The operation of the apparatus of the invention will now be described with reference to FIGS. 1 and 4. The electrode assembly 10 is first embedded in the soil 12. The associated suction line 52 and pump 18 are then attached to the container 32, and the transformer 16 is attached to the electrode by conductor 14. The transformer 16 applies an AC voltage in the order of 1 to 100 kilovolts at a frequency of 25, 50 or 60 Hz to the electrode and creates an electric field in the soil with a resulting very low AC current. From FIG. 4, it can be seen that the electric field, as indicated schematically by the electric field lines 56, converges at the electrode assembly. Thus, the field is strongest near the electrode and becomes weaker the further the radial distance from the electrode. This field is of the same frequency as the AC voltage applied to the soil. Once the field is created, the water physically bound by the soil starts to flow in the direction of increasing electric field strength, i.e. in the direction of the electrode assembly 10 as indicated schematically by water flow lines 57. The water enters inlet ports 54 and is pumped out the top opening of the water container 32 by the associated pump 18.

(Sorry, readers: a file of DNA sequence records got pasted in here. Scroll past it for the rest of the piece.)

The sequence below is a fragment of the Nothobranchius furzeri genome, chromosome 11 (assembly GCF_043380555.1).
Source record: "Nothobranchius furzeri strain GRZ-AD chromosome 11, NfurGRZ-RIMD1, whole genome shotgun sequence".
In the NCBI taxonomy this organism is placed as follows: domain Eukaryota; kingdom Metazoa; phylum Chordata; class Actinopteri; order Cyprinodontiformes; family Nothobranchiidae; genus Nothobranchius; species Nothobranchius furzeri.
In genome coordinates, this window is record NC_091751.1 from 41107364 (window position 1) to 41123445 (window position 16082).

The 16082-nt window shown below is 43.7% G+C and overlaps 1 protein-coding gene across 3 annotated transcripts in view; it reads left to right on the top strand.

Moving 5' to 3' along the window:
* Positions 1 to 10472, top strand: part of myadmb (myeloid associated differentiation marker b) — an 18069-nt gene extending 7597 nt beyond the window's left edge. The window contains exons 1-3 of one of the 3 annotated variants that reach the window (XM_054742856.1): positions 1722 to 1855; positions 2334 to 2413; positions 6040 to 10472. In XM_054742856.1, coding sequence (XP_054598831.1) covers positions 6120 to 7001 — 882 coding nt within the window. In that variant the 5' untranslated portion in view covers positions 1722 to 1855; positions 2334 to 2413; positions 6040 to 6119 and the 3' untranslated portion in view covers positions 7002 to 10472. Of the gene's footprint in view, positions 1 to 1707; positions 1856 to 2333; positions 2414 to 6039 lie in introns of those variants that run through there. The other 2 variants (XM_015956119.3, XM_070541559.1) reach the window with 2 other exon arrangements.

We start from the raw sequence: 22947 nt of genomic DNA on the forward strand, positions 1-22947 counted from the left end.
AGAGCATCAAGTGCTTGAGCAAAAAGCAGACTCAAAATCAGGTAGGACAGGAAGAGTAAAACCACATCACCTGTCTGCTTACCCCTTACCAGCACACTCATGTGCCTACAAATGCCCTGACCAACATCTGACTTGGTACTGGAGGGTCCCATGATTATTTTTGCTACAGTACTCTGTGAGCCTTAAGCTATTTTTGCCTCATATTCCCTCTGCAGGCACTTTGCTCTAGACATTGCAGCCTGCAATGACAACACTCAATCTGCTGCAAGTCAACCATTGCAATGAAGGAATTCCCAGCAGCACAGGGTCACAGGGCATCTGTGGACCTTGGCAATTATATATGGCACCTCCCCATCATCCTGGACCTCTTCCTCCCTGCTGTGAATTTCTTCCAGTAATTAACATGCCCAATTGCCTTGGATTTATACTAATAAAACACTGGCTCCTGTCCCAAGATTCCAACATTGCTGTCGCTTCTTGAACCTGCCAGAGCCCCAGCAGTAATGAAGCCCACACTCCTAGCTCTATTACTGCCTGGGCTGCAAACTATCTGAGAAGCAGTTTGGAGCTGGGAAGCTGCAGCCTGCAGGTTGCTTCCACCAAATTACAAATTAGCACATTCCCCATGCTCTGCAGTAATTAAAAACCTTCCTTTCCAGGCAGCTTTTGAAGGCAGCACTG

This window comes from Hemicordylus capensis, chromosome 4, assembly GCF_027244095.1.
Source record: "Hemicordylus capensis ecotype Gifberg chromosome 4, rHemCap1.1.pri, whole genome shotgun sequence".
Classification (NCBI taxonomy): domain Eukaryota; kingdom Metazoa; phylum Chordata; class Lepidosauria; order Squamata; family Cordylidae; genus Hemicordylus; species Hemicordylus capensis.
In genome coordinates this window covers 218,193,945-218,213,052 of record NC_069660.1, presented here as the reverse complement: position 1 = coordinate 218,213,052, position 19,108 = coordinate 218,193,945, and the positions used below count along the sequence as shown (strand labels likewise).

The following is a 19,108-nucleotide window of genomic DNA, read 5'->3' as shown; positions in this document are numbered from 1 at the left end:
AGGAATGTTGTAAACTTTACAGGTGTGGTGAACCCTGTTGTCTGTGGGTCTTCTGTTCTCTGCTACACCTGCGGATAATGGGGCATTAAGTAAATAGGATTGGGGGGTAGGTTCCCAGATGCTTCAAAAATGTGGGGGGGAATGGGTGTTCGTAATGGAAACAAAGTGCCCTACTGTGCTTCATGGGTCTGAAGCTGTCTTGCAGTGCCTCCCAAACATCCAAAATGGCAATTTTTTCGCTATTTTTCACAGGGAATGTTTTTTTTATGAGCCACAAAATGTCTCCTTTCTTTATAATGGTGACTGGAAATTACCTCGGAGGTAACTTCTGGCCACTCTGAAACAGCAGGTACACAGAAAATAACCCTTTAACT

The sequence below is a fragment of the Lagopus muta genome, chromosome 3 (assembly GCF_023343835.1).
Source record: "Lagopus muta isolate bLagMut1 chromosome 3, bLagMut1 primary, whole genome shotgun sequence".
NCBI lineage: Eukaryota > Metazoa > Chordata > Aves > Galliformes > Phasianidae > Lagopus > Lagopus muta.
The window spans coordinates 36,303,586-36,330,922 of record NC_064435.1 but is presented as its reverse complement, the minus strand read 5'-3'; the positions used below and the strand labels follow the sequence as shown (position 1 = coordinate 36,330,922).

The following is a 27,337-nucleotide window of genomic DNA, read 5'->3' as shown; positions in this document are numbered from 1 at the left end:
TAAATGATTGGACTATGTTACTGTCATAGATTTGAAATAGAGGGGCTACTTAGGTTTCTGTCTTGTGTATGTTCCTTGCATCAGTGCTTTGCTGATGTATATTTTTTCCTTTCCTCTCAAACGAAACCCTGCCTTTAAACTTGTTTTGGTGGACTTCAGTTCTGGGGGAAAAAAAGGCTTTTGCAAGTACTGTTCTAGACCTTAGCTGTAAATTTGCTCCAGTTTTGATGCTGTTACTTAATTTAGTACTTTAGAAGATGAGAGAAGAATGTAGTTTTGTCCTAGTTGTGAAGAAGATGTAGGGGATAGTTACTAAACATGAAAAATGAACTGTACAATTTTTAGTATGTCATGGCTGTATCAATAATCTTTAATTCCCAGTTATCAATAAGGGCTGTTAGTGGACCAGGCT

The flow of the water in the direction of increasing field strength is believed to be caused by a phenomenon known as dielectrophoresis. Any particle, solid or liquid, will move in the direction of increasing electric field strength if its permittivity is greater than the permittivity of the medium and conversely will move in the direction of decreasing electric field strength if the permittivity is less than the permittivity of the medium. As the permittivity of clay soils is about 6 and the permittivity of water is about 80, the water particles move in the direction of increasing electric field. The dielectrophoretic forces which move the water are proportional to the magnitude of the electric field intensity squared.